Is it Time For Gillmore to Go?
James M. Crawford, Jr.
James M. Crawford, Jr. is an employee benefits attorney who for over 34 years has been assisting family law attorneys with the characterization, apportionment, and division of qualified and non-qualified retirement benefits and other forms deferred compensation. He has presented on the subject for various organizations, including the ACFLS, CEB, AAML, the CPA Society, California and Texas State Bars Advanced Courses, McGeroge School of Law, and the Judicial Institute of California. He is a co-author of the chapters on the characterization and division of employee benefits for CEB’s Marital Settlement and Other Family Law Agreements, and for a similar publication of Matthew Bender; and has served as CEB’s Sr. Editorial Consultant for Dividing Pensions and Other Employee Benefits in California Divorces. Mr. Crawford is also a co-author of "Crossover Issues in Estate Planning and Family Law," published in 2011 by CEB, and updated annually. Mr. Crawford has written a number of articles for the California and Texas bar associations regarding selected issues frequently encountered in QDRO practice.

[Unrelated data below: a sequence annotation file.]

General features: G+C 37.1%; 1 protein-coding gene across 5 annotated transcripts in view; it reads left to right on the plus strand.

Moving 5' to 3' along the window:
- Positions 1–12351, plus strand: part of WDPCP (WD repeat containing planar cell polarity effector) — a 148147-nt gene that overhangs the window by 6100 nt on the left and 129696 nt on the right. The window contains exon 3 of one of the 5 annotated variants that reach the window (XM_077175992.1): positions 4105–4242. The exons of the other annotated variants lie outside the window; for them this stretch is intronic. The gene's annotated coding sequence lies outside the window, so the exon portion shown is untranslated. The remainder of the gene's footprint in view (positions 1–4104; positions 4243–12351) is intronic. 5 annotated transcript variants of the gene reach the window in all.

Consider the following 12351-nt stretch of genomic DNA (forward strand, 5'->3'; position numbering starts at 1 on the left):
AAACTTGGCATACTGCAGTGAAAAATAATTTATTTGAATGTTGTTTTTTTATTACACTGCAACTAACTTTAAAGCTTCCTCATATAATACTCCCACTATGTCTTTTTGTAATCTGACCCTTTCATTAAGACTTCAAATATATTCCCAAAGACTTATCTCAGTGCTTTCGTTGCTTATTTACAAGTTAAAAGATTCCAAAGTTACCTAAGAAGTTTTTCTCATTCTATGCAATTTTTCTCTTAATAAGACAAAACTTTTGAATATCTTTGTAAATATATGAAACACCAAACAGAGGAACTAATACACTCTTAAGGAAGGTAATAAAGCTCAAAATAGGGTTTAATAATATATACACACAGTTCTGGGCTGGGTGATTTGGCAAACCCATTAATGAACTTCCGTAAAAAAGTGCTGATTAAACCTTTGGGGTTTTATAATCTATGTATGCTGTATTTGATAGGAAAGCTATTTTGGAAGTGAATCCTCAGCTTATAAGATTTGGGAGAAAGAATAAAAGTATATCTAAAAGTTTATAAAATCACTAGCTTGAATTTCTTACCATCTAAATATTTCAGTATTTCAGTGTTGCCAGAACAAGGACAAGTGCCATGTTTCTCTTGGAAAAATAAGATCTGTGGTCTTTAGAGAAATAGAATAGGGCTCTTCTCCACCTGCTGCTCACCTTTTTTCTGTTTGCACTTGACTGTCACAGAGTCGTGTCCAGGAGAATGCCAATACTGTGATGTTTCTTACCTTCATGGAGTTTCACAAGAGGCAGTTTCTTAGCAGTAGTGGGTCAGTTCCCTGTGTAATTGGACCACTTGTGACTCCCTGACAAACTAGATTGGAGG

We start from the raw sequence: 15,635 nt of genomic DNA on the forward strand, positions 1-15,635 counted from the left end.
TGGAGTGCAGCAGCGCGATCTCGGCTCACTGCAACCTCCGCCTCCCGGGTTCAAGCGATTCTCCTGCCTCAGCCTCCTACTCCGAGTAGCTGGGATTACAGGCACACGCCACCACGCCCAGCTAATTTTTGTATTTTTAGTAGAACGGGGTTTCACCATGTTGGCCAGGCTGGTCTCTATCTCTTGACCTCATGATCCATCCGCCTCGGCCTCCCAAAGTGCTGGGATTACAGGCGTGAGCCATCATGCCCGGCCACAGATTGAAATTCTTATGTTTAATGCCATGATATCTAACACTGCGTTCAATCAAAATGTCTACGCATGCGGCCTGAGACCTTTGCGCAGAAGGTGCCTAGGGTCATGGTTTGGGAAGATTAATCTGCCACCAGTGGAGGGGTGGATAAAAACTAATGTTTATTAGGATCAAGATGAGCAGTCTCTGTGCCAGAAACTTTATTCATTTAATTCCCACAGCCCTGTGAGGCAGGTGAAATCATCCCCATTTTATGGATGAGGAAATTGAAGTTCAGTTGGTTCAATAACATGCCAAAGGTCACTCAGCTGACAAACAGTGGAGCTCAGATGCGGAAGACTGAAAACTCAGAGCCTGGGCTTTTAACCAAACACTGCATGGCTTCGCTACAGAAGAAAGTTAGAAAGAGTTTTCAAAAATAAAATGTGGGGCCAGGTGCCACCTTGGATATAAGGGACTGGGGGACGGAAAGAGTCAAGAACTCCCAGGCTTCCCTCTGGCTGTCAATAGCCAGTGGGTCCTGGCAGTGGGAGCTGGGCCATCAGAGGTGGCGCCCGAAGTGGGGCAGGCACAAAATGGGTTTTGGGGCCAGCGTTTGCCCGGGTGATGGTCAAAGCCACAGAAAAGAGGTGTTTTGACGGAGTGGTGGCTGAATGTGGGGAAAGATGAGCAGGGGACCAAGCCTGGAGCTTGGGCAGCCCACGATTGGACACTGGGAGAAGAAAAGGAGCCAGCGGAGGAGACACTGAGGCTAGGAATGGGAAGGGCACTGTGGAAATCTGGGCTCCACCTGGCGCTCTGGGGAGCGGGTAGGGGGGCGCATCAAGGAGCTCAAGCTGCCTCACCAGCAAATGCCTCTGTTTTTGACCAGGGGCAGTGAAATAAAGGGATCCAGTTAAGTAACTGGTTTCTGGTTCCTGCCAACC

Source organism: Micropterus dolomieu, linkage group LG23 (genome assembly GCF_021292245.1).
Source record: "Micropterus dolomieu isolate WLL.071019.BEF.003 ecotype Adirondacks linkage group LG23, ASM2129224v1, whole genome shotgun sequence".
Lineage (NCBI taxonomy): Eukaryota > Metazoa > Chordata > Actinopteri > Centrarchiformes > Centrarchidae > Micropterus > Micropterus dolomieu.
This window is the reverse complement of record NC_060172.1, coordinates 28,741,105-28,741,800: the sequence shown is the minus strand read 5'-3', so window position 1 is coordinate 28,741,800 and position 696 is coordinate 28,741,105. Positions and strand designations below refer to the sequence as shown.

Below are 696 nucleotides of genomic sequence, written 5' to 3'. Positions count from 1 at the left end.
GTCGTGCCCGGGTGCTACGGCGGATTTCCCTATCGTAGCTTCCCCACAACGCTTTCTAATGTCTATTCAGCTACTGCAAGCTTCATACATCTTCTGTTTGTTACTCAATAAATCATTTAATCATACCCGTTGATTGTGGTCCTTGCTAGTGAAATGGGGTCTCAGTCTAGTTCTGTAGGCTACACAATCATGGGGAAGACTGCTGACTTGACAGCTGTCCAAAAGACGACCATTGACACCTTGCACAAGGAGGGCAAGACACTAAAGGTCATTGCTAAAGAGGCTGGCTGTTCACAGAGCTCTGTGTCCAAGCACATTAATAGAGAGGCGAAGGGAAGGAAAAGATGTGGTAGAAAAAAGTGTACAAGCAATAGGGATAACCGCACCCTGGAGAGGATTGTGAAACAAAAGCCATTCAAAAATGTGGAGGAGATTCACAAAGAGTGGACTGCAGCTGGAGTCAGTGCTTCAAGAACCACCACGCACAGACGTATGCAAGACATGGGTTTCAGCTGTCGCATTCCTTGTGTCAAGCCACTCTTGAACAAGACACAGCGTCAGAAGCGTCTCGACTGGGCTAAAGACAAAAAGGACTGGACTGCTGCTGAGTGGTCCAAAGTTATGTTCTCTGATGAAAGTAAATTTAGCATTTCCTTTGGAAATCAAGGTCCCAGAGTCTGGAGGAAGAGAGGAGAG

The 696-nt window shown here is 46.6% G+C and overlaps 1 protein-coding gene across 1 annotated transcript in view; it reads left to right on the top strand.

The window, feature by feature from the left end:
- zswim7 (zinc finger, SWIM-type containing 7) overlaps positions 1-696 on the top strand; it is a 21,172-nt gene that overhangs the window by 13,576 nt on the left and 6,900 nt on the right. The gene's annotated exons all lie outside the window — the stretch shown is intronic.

In re Marriage of Gillmore, 29 Cal. 3d 418 (1981) (Gillmore), the California Supreme Court held that when an employee spouse qualifies for early retirement under his1 pension plan but is not yet ready to retire; the non-employee spouse may still receive her share immediately by making what has come to be known as a "Gillmore demand." In response, the employee spouse must either pay the nonemployee spouse the actuarial value of her interest2 using his own funds or end his career earlier than planned and begin living on his portion of the early retirement benefit. According to the court, the nonemployee spouse’s right to access her share before the employee spouse has retired derives from the "fact" that the value of her interest is known,3 the "fact" that this value will be reduced if payment is delayed,4 and the "settled principle that one spouse cannot, by invoking a condition wholly within his controlâthe timing of his retirementâimpair the interest of the other spouse."5 This ruling substantially changed community property law as it relates to pension rights.